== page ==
It takes work, and a level of care and dedication to the poem. It raises my hackles a bit, then, when Joe Carter writes,
As you'll recall from your high school literature class, Whitman's paean of narcissism contained the oft-quoted line,I'm saddened that Joe, either because of a crappy high school lit class, crappy study skills, or willful ignorance can't see the point of Whitman's supposed "paean of narcissism."Do I contradict myself?The reason that Whitman could--using the language of poetry--make such a claim is because he was--using the language of philosophy--an idiot.
Very well then I contradict myself,
(I am large, I contain multitudes.)
To "get" the poem, we have to realize that the speaker of "Song of Myself" isn't Walt Whitman. The difference between the poet and the speaker is basic. It's a fact I've been trying to draw juniors into understanding; most get it, but a few--the future Joe Carters--have trouble distinguishing the two.
For example, consider Langston Hughes' "I, Too, Sing America," which directly descends from Whitman:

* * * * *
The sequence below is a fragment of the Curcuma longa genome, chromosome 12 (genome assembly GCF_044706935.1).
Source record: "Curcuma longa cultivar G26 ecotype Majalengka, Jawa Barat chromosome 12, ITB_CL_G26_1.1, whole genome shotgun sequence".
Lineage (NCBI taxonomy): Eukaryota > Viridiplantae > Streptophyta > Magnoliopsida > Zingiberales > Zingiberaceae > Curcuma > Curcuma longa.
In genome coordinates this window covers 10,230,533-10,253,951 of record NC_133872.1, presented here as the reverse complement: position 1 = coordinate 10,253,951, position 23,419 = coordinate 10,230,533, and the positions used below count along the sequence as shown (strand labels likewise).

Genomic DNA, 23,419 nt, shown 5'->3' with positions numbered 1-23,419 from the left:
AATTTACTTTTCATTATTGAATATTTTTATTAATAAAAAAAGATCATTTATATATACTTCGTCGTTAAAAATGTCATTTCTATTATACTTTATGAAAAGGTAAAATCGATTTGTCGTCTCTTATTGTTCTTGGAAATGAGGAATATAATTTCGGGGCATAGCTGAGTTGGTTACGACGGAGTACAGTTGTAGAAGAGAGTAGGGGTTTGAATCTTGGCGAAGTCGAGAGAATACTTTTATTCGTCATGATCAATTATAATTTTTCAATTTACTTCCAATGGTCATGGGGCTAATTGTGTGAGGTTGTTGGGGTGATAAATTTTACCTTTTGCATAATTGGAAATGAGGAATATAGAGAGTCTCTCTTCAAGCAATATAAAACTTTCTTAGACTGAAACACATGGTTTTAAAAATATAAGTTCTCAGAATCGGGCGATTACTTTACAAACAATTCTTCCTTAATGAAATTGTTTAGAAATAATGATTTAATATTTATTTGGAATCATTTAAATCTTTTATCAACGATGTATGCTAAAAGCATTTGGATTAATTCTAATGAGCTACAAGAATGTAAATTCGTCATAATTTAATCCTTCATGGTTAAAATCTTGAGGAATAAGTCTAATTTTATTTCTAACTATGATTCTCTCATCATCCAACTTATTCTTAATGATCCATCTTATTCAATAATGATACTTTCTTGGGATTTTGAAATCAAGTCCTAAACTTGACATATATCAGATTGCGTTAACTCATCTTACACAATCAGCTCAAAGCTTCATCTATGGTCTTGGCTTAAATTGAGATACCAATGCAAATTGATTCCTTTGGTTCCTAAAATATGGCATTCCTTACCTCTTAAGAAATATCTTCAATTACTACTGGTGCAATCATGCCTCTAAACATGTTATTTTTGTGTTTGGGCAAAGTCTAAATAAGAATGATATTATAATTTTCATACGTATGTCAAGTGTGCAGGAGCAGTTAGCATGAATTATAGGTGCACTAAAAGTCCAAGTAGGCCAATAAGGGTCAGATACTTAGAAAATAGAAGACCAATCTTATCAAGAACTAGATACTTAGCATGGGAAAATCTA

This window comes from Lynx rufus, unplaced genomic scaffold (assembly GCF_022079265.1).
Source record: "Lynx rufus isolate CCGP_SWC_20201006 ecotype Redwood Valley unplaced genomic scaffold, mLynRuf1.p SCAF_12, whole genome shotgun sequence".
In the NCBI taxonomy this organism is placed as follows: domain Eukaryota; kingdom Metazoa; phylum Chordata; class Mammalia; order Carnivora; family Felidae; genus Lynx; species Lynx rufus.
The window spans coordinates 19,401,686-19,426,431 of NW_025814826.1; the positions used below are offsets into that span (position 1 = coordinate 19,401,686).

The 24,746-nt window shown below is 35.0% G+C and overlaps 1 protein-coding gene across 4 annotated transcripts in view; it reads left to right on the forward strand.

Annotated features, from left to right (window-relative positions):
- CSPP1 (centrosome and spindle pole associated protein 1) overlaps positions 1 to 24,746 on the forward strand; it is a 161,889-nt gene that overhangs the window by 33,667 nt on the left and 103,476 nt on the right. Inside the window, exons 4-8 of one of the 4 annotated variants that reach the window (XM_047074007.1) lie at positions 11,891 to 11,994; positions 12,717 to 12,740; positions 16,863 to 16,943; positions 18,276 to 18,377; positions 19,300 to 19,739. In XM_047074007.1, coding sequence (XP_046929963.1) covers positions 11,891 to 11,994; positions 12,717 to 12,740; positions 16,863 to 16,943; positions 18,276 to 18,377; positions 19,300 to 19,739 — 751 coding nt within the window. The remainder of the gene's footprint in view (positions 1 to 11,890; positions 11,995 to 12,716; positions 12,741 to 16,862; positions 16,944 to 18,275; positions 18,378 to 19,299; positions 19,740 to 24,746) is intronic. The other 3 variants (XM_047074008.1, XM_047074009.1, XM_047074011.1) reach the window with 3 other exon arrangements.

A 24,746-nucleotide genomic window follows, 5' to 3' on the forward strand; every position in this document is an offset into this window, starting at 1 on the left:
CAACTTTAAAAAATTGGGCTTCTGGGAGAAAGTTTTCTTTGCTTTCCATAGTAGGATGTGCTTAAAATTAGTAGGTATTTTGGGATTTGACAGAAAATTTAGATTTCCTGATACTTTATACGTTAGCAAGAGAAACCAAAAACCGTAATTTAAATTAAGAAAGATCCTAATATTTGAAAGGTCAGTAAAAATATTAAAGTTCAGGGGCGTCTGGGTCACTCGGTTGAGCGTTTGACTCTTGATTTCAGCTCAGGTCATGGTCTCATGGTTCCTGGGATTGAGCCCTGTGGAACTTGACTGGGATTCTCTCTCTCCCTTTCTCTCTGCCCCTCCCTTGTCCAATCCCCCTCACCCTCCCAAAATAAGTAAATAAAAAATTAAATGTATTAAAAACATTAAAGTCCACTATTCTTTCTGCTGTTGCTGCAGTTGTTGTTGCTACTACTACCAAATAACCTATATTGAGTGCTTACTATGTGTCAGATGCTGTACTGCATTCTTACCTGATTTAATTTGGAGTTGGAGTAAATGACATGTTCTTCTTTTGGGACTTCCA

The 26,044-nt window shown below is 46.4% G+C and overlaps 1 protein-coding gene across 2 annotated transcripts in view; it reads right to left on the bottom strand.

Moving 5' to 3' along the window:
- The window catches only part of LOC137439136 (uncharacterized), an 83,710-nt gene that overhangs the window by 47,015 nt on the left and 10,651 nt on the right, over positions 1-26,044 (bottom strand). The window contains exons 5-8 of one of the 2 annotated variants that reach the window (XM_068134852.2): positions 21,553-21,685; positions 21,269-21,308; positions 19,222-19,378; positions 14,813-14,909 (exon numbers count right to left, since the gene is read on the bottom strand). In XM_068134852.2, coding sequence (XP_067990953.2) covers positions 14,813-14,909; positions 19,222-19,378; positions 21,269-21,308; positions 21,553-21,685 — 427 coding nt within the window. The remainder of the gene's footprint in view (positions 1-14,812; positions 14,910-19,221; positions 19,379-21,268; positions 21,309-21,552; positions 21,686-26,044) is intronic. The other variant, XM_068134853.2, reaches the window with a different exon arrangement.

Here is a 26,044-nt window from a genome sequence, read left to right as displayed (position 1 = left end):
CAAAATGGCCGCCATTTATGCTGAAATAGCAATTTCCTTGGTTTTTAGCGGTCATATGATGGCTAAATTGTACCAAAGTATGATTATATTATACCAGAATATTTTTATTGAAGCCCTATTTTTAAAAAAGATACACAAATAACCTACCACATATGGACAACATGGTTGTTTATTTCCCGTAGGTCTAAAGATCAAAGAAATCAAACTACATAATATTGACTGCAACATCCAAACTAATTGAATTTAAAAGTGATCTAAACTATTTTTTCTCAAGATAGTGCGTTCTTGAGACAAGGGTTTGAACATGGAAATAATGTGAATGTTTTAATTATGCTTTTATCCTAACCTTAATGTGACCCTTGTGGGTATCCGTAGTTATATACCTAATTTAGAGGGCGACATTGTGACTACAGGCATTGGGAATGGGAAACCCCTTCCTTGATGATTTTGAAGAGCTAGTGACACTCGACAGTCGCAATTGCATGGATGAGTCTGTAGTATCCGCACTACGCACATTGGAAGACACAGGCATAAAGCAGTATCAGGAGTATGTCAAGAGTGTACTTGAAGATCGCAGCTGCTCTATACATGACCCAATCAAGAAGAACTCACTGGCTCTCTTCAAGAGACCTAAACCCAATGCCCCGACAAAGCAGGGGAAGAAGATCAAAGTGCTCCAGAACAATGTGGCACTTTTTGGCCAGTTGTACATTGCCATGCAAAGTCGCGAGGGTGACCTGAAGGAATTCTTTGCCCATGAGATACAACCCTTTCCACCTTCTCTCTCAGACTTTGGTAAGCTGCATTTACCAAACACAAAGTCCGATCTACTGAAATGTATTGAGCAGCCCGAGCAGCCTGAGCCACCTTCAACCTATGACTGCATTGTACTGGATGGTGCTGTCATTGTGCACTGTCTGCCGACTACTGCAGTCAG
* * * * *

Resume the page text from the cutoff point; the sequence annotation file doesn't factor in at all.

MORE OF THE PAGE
I, too, sing America.Guess what? Hughes isn't literally a servant in a white household. He also isn't literally America. Instead, he uses "the language of poetry"--Carter's words--to give voice to a more universal, Whitmanic I, to declare the essential dignity and Americanness of the "darker brother."
I am the darker brother.
They send me to eat in the kitchen
When company comes,
But I laugh,
And eat well,
And grow strong.
I'll be at the table
When company comes.
Say to me,
"Eat in the kitchen,"
They'll see how beautiful I am
And be ashamed--
I, too, am America.
Whitman's vision of America, the vision that Hughes appends and clarifies, is that of a "barbaric yawp" composed of many voices, yet speaking as one. It is a poetic version of E pluribus unum that does not resolve the contradictions, but swallows them up into a larger vision of American--and, more fundamentally--human identity.